A true princess yearns eternally (mother hunger). Waits for love and stays faithful despite receiving little or no nurturing (deprivation). Suffers for love (masochism). Insists on multiple feathered mattresses (entitlement). Puts exaggerated stock in her locks (addiction to haircare, vanity, the externals). Remains always a princess, never a queen (arrested development). Fantasizes the same dream of Your Princely Arms swooping her up (obsessive, addicted to fantasy -- easier when one is always dressed in a flowy gown). Pines for love, yet is either never or rarely satisfied (masochism, plus victimhood, plus dramaqueen). Gets deeply hooked when presented with challenge and rejection (seriously fucked up, overly driven to fix, and prolly PTSD -- Post-Traumatic Stress Syndrome - like so many of us due to our childhoods. Not to mention the cultural messages! How are we to be both sexy bad girl and marriageable good girl? As Kelly McDaniel states so eloquently in her must-read Ready To Heal: Women Facing Love, Sex and Relationship Addiction, this results in a cultural double bind. Which results in self-hatred. What's a girl to do?)
Ah, Andrew Lang. I fed on your pretty-colored fairy books as a child. I devoured your tomes. Traced the romantic illustrations. Dreamed of locking myself away in a tower, pricking my finger with a thorn so blood would spill onto snow and prove my love, enduring pestilence and plagues for my man. You know -- the one in disco-shiny armor that still showed off his muscled limbs, the one thundering on horseback, toward me! To rescue the broken one, the girl incomplete without a knight, a prince, a king.
Since I grew up in a chaotic household, where my mother was crazy and self-medicated with alcohol and my father was not in the picture -- I retreated into books. Specifically fairytales. On one occasion, I strode into my mother's bedroom where she had lain all day, hungover, depressed, though it was already dinner time -- and presented her with a list of chores I should be assigned. "To build character," I said, steely-eyed as only a 'tween can be. She laughed, then sank back into the twisted bedclothes. "Get out," she said. "I don't feel like being a mother."
So I plucked my ideals and honed my morals from fairytales. This has gotten me into trouble all my life.
Imagine my pleasure when I was invited to talk specifically about this one aspect of a love junkie's journey. How childhood fairytales exacerbated an already vulnerable psychic and chemical condition, one created out of parental chaos, attachment disorder, lack of rules and boundaries, absence of love, trauma.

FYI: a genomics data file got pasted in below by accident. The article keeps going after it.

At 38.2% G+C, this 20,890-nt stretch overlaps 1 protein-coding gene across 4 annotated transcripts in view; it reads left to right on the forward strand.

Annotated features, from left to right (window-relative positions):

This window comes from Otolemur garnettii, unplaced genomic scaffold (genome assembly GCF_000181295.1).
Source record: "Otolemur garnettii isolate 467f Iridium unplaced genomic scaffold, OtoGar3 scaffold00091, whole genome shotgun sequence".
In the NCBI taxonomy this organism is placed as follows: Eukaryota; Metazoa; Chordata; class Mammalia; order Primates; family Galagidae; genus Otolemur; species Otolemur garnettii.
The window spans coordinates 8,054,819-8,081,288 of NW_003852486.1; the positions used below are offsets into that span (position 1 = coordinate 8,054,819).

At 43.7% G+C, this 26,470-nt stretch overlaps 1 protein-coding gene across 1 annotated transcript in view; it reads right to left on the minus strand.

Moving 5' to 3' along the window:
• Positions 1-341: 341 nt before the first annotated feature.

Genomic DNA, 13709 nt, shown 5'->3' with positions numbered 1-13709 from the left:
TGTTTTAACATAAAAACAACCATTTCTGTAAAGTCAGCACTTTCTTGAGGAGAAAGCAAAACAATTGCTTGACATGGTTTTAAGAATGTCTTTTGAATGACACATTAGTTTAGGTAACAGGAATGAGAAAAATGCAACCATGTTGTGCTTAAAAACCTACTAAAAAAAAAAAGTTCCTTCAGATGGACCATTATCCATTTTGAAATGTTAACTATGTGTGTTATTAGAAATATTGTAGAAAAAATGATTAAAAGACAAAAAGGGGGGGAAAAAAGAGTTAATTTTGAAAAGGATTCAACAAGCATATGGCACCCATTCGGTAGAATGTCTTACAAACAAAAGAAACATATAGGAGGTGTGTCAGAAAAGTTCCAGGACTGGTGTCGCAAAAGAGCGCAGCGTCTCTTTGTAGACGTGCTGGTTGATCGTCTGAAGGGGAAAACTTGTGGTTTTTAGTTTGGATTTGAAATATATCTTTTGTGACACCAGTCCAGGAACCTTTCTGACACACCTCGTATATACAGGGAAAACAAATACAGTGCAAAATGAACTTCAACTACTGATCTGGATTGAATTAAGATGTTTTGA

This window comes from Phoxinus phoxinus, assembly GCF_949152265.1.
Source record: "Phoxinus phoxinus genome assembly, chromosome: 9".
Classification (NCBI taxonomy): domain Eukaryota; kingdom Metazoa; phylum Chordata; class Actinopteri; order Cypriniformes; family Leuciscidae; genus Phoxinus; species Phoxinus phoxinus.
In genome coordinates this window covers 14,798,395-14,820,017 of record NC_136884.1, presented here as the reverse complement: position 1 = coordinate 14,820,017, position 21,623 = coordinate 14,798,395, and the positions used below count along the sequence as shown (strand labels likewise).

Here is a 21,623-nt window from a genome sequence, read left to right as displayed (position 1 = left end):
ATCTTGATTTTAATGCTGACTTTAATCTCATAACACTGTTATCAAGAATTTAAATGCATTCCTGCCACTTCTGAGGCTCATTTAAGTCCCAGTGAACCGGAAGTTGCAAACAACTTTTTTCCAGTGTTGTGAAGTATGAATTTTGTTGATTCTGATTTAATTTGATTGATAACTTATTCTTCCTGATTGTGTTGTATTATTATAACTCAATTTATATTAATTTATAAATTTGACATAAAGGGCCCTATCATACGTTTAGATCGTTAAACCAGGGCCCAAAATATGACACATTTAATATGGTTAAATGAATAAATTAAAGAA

Upon return from the East Coast, where I participated at Sex Week At Yale (will cover in a separate blog post!), I spoke with lovely Kim Iverson out of Austin, Texas, about Letting Go of the Fairytale. Turns out her radio show producer, the way cool Casey Acevedo, is a self-proclaimed princess who's struck out when it comes to love. I tried to set her straight in a quick 7-minute interview. Here's the link! Check it out. I'd love to know your response.
If you are so inclined, post comments here, and/or on the radio show's blog. Consider it a virtual Valentine -- if not to me, then to all the girls and women out there struggling with their own ideas of love, romance, and their beautiful yearning hearts. Love yourself. That is the best Valentine of all.
[Let me make clear: I am an ardent fan of fairytales. The real ones. The harsher the better. Bring on Grimm. Check out Bruno Bettelheim's The Uses of Enchantment for illumination on how these potent archetypal stories can help and heal a young psyche still unable to articulate dangerous emotions. It just so happens in my case these stories brewed together with other elements to provide a problematic, unrealistic storyline. That narrative, the story I told myself for years, is the one that needed to be changed. And which I did, in part, in Love Junkie: A Memoir. Stay tuned for more talk about the transformational power of writing memoir. And of narrative therapy, as invented by David White.]